As a self-taught photographer, I know the importance of studying this art and craft that I love. Even as a child I took photography seriously, saving up for months to buy my first SLR camera and reading every photography magazine I could get my hands on.
With the shuttering of Popular Photography in March, professional and amateur photographers lost an iconic (80 years in print!) resource for all-things-photographic.
Some magazines are still publishing in a paper form, though. Among my favourites are Shutterbug, which has similarities to Popular Photography with a mix of articles on gear, techniques and photographers profiles. Digital Photo Pro has a lot of advice on indoor or studio photography; it also has an on-line version.
For landscape or wildlife I love Outdoor Photographer which has a wealth of information on the best gear and techniques for adventure photography and beautiful selections from the best photographers in the field. Nature’s Best Photography is published only twice a year and is a beautiful collection of outstanding wildlife photographs. Last but not least Alert Diver edited by uber-photographer Steve Frink has amazing underwater images and articles about the leading underwater photographers in addition to features about dive travel and safety.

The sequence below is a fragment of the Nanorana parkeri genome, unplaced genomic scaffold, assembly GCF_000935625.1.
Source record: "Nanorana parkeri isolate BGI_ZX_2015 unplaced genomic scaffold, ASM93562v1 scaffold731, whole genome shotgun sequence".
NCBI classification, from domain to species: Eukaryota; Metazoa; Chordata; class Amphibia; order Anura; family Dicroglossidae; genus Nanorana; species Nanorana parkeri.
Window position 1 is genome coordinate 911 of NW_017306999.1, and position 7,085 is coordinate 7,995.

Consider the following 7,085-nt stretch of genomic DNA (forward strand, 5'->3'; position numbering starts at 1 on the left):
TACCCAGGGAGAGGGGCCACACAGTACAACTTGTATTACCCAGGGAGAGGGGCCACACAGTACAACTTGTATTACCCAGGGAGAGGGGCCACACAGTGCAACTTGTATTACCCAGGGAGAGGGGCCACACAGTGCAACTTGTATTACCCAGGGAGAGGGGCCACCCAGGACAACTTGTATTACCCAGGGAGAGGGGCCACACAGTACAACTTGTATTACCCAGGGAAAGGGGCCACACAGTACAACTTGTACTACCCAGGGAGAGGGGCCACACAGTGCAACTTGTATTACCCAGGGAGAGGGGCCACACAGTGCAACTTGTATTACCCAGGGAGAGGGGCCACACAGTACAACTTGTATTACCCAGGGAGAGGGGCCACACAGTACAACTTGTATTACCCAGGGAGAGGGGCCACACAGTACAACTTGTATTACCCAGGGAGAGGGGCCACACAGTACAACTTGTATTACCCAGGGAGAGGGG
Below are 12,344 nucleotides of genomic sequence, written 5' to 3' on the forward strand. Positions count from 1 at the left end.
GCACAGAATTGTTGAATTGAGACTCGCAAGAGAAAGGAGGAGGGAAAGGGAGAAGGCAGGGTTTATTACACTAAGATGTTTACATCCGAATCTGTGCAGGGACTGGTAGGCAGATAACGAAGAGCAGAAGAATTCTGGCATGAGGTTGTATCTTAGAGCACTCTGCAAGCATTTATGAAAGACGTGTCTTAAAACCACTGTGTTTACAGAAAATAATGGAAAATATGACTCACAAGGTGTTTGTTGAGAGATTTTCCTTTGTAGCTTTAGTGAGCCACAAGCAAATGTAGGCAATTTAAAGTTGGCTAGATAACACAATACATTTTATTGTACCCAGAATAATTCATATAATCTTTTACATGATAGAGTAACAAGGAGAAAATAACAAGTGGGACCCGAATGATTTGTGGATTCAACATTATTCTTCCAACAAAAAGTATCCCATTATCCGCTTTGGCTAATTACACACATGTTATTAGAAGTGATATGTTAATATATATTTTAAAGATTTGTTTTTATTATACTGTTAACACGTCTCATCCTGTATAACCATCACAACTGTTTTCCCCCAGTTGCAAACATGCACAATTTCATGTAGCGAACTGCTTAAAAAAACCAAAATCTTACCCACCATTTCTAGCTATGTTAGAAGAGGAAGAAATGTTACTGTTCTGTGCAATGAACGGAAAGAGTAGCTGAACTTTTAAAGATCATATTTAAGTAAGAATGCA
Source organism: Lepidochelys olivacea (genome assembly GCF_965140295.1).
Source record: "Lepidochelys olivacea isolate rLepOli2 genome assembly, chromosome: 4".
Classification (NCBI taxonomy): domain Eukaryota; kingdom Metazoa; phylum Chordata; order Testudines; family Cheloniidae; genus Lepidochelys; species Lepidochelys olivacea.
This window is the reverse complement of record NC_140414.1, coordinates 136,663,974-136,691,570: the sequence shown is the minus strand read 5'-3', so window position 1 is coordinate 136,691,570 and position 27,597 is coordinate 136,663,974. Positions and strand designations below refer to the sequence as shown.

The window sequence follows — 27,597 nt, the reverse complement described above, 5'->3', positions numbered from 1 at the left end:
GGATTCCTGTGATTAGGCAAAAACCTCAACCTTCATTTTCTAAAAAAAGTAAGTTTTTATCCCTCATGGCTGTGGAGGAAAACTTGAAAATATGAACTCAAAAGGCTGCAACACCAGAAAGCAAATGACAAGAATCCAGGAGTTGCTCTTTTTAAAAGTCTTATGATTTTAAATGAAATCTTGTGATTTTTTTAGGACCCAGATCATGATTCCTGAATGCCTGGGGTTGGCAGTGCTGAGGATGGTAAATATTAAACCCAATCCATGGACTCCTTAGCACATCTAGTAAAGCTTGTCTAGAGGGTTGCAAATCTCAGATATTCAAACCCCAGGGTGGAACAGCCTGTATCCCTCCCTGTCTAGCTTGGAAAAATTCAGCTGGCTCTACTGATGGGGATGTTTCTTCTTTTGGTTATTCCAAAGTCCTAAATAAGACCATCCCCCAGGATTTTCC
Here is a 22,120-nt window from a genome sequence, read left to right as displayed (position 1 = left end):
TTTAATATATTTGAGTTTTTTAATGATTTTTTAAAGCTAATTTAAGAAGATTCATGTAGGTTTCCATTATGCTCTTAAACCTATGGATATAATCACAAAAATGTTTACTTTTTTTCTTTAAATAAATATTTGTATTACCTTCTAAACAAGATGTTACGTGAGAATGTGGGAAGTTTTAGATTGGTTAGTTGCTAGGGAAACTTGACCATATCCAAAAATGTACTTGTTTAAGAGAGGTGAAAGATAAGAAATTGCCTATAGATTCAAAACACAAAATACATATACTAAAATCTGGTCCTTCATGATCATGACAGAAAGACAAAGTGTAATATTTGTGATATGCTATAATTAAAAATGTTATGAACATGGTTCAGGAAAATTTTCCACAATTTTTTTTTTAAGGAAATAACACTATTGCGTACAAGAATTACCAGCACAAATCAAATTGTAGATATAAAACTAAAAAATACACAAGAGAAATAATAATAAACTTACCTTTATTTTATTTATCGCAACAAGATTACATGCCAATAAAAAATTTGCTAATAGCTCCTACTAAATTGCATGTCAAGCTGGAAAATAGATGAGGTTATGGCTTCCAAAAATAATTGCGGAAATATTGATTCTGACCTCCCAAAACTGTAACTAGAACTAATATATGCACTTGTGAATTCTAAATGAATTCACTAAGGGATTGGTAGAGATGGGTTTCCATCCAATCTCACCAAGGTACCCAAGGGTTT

But, there are also excellent online only resources available.
For instance, DP Review (Digital Photography Review) is a website that has original content, articles and reviews but also sources information from other websites. Because of this it’s a great jumping-off point. If the information you want isn’t front and center, you may find another website that does have it.
One hint about DP, though. The articles on the “technique” page are set up to elicit lots of comments and conversation. Some of the back-and-forth is great, but some eminently skippable.
For a more artistic viewpoint, and in-depth discussions, I really like L’Oeil De La Photographie/The Eye of Photography. This French publication (text is in English too) is a delight to read and there is almost no topic unrepresented. For instance, a recent search for “arctic wildlife” produced an interview with Brazilian photographer Sebastião Salgado. Not only did he talk about his passion for preserving the earth, he shared that his eight-year project, Genesis, was shot using both digital and film cameras, and that he never looks at his work on a computer.
These “insider” details are invaluable to me as I develop my own eye and create my own body of work. The interviews with an international body of photographers reveal their personal techniques which I can then try on my own as the opportunity presents. The images, and stories, inspire me to get out my camera and stretch creatively.
Which, of course, is really the best way to learn–get up, go outside, and take some pictures!